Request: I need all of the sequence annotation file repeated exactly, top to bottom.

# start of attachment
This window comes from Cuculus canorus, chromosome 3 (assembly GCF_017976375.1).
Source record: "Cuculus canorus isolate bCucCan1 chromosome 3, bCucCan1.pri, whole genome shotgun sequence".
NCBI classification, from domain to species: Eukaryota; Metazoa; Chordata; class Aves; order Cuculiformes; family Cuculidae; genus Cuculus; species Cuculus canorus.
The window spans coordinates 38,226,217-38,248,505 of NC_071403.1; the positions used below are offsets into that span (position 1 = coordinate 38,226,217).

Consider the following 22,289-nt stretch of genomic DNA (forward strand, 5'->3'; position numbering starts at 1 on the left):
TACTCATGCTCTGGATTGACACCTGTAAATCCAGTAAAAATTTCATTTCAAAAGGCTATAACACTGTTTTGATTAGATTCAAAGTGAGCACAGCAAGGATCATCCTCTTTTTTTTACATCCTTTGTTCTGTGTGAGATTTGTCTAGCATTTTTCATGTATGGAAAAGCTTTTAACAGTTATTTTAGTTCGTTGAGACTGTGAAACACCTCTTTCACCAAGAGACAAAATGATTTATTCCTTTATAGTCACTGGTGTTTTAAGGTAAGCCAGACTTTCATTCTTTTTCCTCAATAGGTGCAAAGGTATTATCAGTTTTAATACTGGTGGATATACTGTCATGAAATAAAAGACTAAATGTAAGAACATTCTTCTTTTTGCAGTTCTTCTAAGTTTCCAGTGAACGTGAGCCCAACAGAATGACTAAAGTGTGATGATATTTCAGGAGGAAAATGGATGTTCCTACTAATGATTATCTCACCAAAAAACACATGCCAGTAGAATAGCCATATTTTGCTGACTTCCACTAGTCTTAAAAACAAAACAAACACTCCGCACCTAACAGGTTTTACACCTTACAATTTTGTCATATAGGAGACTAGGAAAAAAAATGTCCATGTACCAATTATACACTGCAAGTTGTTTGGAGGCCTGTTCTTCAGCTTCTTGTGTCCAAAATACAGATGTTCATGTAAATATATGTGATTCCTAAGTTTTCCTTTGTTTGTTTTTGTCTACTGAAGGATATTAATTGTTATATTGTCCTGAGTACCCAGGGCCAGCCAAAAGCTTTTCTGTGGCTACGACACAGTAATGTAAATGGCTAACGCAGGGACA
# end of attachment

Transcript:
This window comes from Cuculus canorus, chromosome 3 (assembly GCF_017976375.1).
Source record: "Cuculus canorus isolate bCucCan1 chromosome 3, bCucCan1.pri, whole genome shotgun sequence".
NCBI classification, from domain to species: Eukaryota; Metazoa; Chordata; class Aves; order Cuculiformes; family Cuculidae; genus Cuculus; species Cuculus canorus.
The window spans coordinates 38,226,217-38,248,505 of NC_071403.1; the positions used below are offsets into that span (position 1 = coordinate 38,226,217).

Consider the following 22,289-nt stretch of genomic DNA (forward strand, 5'->3'; position numbering starts at 1 on the left):
TACTCATGCTCTGGATTGACACCTGTAAATCCAGTAAAAATTTCATTTCAAAAGGCTATAACACTGTTTTGATTAGATTCAAAGTGAGCACAGCAAGGATCATCCTCTTTTTTTTACATCCTTTGTTCTGTGTGAGATTTGTCTAGCATTTTTCATGTATGGAAAAGCTTTTAACAGTTATTTTAGTTCGTTGAGACTGTGAAACACCTCTTTCACCAAGAGACAAAATGATTTATTCCTTTATAGTCACTGGTGTTTTAAGGTAAGCCAGACTTTCATTCTTTTTCCTCAATAGGTGCAAAGGTATTATCAGTTTTAATACTGGTGGATATACTGTCATGAAATAAAAGACTAAATGTAAGAACATTCTTCTTTTTGCAGTTCTTCTAAGTTTCCAGTGAACGTGAGCCCAACAGAATGACTAAAGTGTGATGATATTTCAGGAGGAAAATGGATGTTCCTACTAATGATTATCTCACCAAAAAACACATGCCAGTAGAATAGCCATATTTTGCTGACTTCCACTAGTCTTAAAAACAAAACAAACACTCCGCACCTAACAGGTTTTACACCTTACAATTTTGTCATATAGGAGACTAGGAAAAAAAATGTCCATGTACCAATTATACACTGCAAGTTGTTTGGAGGCCTGTTCTTCAGCTTCTTGTGTCCAAAATACAGATGTTCATGTAAATATATGTGATTCCTAAGTTTTCCTTTGTTTGTTTTTGTCTACTGAAGGATATTAATTGTTATATTGTCCTGAGTACCCAGGGCCAGCCAAAAGCTTTTCTGTGGCTACGACACAGTAATGTAAATGGCTAACGCAGGGACA